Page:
In the works for nearly two years, the Department of City Planning design reworks 43 blocks of mostly industrial space in Long Island City, lifting restrictions on new commercial and residential projects, said John Young, director of the Queens office of City Planning.Speaking during a public hearing held by the Subcommittee on Zoning and Franchises, he said the rezoning should create 300 housing units over the next decade and stimulate the neighborhood with new supermarkets, restaurants, artists' studios and cafes. He said the mixed-use plan, which the City Council was scheduled to consider Thursday, Aug. 12, strikes a "fine-grained" balance between growth and industrial preservation.But detractors said it does too little to protect the rezoning area's light industry, which a City Planning survey said comprises 890 jobs in 26 firms that range from elevator parts manufacturers to Broadway stage designers."Today the city is our enemy in its process of rezoning and eliminating manufacturing spaces," said Ernie Smith, president of Penn & Fletcher, an embroidery designer just north of the rezoning area. "The city is chasing manufacturers away."Long Island City is a safe haven for manufacturers, he said, with its access to major transportation routes and proximity to Manhattan. His business fled the Lower West Side in 2000, when the light industrial area was usurped as office spaces for trendy computer companies.Now his new home "has become a smorgasbord for real estate speculators," he said in a statement prepared for the hearing. "I fear that our company will be forced to move again." That is why the rezoning proposal should include an industrial employment district, which would reduce pressure on owners to sell to developers, said Adam Friedman, director of the New York Industrial Retention Network, a non-profit manufacturers advocate.Job protection and residential growth are not clashing goals, he said, but the proposal favors the former over the latter. An employment district would allow the neighborhood to have both. City Councilman Eric Gioia (D-Sunnyside) agreed that it was important to protect manufacturing jobs, but he said City Planning should devise a five-borough plan to preserve the city's industrial space. The Hunters Point rezoning, he said, struck a fine balance."I do think it's a good compromise," he said, later adding that "it's hard to please everyone all the time."But in an attempt to do just that, the Planning Department has held several public hearings on the proposal, refining it several times.And at the councilman's urging Monday, the department agreed to study more residential zoning within the block between 47th and 48th avenues, a move some locals said would make their area more competitive.The 43 blocks are in the southwest portion of Community District 2, bounded by 2nd, 5th and 11th streets on the west; 47th Avenue, 46th Road and 44th Drive on the north; Jackson Avenue and Sunnyside Yard on the east; and Borden Avenue and the Queens Midtown Tunnel on the south.He said the latest plan protects the three- and four-story residential buildings in the mid-blocks and encourages residential and mixed-used developments in higher densities along wide streets near public transportation lines.Reach reporter Matthew Monks at 718-229-0300 ext. 156 or by email at email@example.com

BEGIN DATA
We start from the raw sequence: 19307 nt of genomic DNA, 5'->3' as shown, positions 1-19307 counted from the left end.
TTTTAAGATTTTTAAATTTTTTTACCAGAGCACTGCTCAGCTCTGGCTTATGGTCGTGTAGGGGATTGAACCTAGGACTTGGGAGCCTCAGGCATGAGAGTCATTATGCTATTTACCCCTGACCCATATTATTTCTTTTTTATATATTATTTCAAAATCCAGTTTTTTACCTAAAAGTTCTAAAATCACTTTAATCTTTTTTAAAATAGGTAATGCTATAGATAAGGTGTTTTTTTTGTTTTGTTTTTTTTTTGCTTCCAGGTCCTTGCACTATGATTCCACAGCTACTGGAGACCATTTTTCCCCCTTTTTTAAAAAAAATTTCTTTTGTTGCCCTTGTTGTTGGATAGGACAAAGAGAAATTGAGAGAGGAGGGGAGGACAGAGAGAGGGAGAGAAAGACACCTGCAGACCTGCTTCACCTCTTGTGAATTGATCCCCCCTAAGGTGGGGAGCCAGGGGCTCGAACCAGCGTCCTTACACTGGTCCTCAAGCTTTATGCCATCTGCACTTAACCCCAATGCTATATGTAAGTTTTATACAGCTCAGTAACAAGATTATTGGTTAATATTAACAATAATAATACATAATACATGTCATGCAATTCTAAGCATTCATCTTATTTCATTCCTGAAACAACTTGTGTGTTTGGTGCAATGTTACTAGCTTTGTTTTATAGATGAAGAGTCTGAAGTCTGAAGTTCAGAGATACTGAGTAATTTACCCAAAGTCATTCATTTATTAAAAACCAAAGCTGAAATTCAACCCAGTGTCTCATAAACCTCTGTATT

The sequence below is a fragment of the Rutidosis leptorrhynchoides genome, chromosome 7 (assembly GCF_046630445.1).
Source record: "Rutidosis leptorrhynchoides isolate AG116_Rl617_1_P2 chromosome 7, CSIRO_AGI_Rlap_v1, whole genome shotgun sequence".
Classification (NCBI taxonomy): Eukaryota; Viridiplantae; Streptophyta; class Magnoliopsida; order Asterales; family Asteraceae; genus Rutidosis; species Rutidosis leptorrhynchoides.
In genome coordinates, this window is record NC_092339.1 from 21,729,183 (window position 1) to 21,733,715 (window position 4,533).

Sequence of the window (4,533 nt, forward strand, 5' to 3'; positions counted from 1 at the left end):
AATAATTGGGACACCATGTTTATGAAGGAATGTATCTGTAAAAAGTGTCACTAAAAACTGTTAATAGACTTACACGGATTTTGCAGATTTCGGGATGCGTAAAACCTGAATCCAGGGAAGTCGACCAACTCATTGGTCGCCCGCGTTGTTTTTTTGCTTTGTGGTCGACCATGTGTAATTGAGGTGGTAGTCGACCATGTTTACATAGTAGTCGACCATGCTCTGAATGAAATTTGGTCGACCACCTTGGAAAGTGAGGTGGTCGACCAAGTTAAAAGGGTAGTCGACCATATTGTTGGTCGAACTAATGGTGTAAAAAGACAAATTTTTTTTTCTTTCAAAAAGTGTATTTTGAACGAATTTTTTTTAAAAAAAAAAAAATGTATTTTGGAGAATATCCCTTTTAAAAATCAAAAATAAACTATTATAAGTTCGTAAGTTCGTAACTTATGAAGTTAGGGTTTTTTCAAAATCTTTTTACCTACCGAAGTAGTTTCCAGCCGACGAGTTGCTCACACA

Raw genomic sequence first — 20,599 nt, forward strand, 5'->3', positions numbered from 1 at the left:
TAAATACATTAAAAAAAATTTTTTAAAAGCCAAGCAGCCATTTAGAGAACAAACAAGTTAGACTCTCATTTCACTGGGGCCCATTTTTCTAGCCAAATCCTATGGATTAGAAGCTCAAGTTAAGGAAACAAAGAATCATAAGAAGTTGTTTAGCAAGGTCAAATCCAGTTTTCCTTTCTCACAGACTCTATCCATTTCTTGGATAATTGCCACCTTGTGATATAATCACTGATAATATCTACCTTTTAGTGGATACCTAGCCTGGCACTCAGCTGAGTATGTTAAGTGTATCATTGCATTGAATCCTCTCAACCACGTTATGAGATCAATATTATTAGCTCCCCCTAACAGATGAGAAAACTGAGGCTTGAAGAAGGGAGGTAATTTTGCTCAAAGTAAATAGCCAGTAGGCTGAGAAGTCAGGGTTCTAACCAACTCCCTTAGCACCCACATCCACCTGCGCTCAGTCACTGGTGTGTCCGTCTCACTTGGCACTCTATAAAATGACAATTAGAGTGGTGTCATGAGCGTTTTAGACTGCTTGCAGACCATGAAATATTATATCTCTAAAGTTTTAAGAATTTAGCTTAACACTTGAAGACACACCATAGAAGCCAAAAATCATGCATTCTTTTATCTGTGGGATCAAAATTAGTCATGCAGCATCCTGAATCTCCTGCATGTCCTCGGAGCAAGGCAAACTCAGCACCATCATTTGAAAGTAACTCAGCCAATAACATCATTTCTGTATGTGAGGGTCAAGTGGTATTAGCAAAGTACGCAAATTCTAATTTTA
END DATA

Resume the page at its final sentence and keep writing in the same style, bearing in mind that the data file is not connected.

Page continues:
©2004 Community News Group
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